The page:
Leslie Lee. Photo credit: Maggie Thornton Wallentin
I remember the moment I met her. She had brought a group of “big” kids from Hanaford to play their instruments for us. I was a proud member of Mrs. Bentsen’s second grade class at Meadowbrook Farms, and we were having an assembly in the cafeteria. It was the kind of gathering that second and third graders carried their chairs to while the kindergarteners and first graders sat criss-cross applesauce down in front. Each of those Hanaford musicians talked about their instruments and played a short tune. There was lots of chatter and “oohs” and aahs” from the audience. But, when Mrs. Lee put her “fiddle” under her chin to play a tune, no one could speak. It was incredible. There was complete silence except for the vibrations of her strings until one little boy in my class said, “She’s not playing that, that’s a recording!”
In fact, she was playing that violin, and right there and then, I decided to play the cello. The violin seemed much too difficult, but I wanted to be around this lady when I got to Hanaford.
Mrs. Lee was my music teacher from fourth to sixth grade. Yet, calling her my music teacher does not do justice to what she taught me. Mrs. Lee is truly a math, language, history, and art teacher rolled into one. She teaches fractions and counting beats with humor and patience, and she translates a host of Italian, French, and Germany words. Her favorite word being crescendo! She teaches about historical time periods and the great composers of each. When I was at Hanaford, she even had us convinced she knew Beethoven and Bach personally. Mrs. Lee is also a science teacher of sorts because music has exact, specific volume and time measurements. Yet, at its core, music is an art form designed to stir emotions and create beauty. This is where Mrs. Lee shines.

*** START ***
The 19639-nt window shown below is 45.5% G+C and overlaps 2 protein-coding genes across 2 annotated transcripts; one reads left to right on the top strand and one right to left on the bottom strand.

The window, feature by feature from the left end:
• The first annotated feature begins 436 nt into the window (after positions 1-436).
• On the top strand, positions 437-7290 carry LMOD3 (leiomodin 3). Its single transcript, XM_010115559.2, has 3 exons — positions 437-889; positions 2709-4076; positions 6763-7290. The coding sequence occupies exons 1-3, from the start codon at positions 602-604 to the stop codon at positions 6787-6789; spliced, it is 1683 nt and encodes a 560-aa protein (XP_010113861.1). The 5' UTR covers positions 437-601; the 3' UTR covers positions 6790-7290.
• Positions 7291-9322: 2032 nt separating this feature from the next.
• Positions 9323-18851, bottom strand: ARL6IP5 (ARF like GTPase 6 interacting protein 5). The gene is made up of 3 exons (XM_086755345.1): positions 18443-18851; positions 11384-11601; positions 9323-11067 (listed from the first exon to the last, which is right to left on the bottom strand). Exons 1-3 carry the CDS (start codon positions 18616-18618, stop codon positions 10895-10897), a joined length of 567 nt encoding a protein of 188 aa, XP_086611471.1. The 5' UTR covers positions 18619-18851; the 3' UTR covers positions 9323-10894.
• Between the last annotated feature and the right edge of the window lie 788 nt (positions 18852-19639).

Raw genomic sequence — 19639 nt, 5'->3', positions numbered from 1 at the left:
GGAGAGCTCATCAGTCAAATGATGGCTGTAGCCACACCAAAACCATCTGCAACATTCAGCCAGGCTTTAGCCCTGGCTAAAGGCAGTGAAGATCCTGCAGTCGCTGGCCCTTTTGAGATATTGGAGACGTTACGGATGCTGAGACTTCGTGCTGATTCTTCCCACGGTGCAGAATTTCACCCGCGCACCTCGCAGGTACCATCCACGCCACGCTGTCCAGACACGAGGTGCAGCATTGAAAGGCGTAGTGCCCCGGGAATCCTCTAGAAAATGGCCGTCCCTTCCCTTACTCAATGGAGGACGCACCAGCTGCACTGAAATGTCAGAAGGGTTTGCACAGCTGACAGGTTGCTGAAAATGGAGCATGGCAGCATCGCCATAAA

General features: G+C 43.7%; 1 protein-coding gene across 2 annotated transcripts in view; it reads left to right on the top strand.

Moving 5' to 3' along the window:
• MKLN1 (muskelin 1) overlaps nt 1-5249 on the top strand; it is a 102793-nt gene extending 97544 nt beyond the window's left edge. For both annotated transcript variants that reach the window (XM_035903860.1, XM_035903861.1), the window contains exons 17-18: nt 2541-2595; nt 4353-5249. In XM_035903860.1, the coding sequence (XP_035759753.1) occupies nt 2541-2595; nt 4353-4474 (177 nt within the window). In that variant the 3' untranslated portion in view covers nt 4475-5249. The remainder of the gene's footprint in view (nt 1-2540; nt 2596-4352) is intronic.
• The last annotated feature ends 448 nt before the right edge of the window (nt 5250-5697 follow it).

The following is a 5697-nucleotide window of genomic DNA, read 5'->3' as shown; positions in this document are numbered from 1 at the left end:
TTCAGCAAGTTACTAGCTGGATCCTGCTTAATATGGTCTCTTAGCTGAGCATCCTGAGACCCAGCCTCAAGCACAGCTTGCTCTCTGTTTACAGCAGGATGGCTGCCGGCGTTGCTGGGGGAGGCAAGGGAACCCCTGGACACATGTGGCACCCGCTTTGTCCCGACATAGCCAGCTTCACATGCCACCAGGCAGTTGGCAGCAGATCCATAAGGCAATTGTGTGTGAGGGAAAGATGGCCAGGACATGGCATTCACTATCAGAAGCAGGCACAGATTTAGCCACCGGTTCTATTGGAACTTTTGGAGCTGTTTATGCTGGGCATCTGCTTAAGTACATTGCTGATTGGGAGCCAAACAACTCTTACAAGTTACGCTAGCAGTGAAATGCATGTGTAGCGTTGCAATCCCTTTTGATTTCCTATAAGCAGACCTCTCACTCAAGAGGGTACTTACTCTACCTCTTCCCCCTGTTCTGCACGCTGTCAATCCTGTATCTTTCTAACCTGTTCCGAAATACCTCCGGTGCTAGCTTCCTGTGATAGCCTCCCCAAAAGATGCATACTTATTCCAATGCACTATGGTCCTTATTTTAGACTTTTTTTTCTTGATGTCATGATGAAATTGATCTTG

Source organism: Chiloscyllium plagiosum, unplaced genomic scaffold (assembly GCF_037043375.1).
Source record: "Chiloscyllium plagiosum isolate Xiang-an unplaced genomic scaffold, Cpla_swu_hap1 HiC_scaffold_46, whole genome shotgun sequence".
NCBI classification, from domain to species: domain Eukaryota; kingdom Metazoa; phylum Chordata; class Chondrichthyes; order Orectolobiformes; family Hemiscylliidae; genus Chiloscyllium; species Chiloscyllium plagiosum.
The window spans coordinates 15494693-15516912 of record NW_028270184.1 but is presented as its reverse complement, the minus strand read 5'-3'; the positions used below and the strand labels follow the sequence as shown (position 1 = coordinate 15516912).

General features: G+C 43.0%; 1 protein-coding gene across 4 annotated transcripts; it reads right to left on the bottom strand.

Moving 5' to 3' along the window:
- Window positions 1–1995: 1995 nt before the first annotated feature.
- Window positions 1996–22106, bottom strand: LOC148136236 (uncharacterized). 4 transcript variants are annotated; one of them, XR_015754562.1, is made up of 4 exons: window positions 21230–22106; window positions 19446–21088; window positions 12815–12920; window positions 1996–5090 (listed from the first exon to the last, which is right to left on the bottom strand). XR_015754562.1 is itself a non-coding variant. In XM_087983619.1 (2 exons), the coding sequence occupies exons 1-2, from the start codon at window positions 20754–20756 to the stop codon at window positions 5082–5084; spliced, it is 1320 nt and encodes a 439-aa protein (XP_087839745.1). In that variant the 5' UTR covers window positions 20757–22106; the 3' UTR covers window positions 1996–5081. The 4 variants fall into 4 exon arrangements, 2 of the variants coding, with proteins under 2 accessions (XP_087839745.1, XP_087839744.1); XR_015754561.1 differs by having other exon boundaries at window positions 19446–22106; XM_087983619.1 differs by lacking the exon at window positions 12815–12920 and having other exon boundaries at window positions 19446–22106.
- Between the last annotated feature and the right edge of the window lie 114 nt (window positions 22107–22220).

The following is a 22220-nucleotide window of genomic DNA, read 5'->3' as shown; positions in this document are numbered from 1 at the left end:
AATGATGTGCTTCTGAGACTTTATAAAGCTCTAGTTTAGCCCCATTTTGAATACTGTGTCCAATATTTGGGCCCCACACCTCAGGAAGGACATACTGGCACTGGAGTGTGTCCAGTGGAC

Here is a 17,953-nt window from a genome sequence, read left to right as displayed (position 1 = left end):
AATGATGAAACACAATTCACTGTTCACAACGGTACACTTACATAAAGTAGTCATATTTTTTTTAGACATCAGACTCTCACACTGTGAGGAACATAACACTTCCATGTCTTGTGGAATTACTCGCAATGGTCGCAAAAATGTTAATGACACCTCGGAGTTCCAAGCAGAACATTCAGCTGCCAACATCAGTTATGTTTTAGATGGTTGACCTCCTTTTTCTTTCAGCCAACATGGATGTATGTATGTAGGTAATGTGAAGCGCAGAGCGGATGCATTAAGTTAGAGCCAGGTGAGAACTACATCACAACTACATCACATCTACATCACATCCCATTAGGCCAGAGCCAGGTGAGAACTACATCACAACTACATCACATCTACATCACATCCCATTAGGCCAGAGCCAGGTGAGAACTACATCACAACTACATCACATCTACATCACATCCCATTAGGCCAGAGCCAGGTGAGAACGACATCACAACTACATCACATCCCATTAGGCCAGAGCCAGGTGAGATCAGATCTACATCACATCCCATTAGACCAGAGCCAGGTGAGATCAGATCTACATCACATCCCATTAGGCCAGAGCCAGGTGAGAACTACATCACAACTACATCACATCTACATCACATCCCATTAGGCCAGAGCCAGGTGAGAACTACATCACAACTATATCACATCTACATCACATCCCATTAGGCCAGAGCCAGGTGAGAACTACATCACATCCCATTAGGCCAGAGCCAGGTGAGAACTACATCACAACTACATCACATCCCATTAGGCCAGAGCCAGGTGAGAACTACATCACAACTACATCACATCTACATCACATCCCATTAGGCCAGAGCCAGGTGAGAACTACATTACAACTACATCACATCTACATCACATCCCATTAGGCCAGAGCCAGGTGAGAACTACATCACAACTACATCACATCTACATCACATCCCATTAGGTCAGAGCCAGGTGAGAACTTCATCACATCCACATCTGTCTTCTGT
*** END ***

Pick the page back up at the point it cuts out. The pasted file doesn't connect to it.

Infusing everything with humor and a dedication to each student’s different talents and sensibilities, Mrs. Lee tirelessly bred a love of music in us during our time at Hanaford. She cared deeply about the music we made together and the songs we carried in our own hearts. In her classroom, we grew as musicians and people, and Mrs. Lee let us know that passions define life. She always preached that missing a sharp or a flat once in a while doesn’t detract from the beauty of a piece of music. Being a technician does not make you a musician. Music, like any passion, must come from the heart. I’ve carried that powerful message with me ever since and into other disciplines.
The best part of playing in Mrs. Lee’s Hanaford Orchestra was traveling back to Meadowbrook to play my cello for the lower elementary students. I remember thinking how odd it felt. Everything seemed different. The school seemed smaller, the kids seemed so much younger, and I felt so disoriented. One thing had not changed, though. When Mrs. Lee put that violin under her chin, everyone gathered there fell silent. They were amazed.
Grace Miner is a sophomore at East Greenwich High School. You can read about #52 – inventor Mary Anderson – here. 50 Incredible women to go!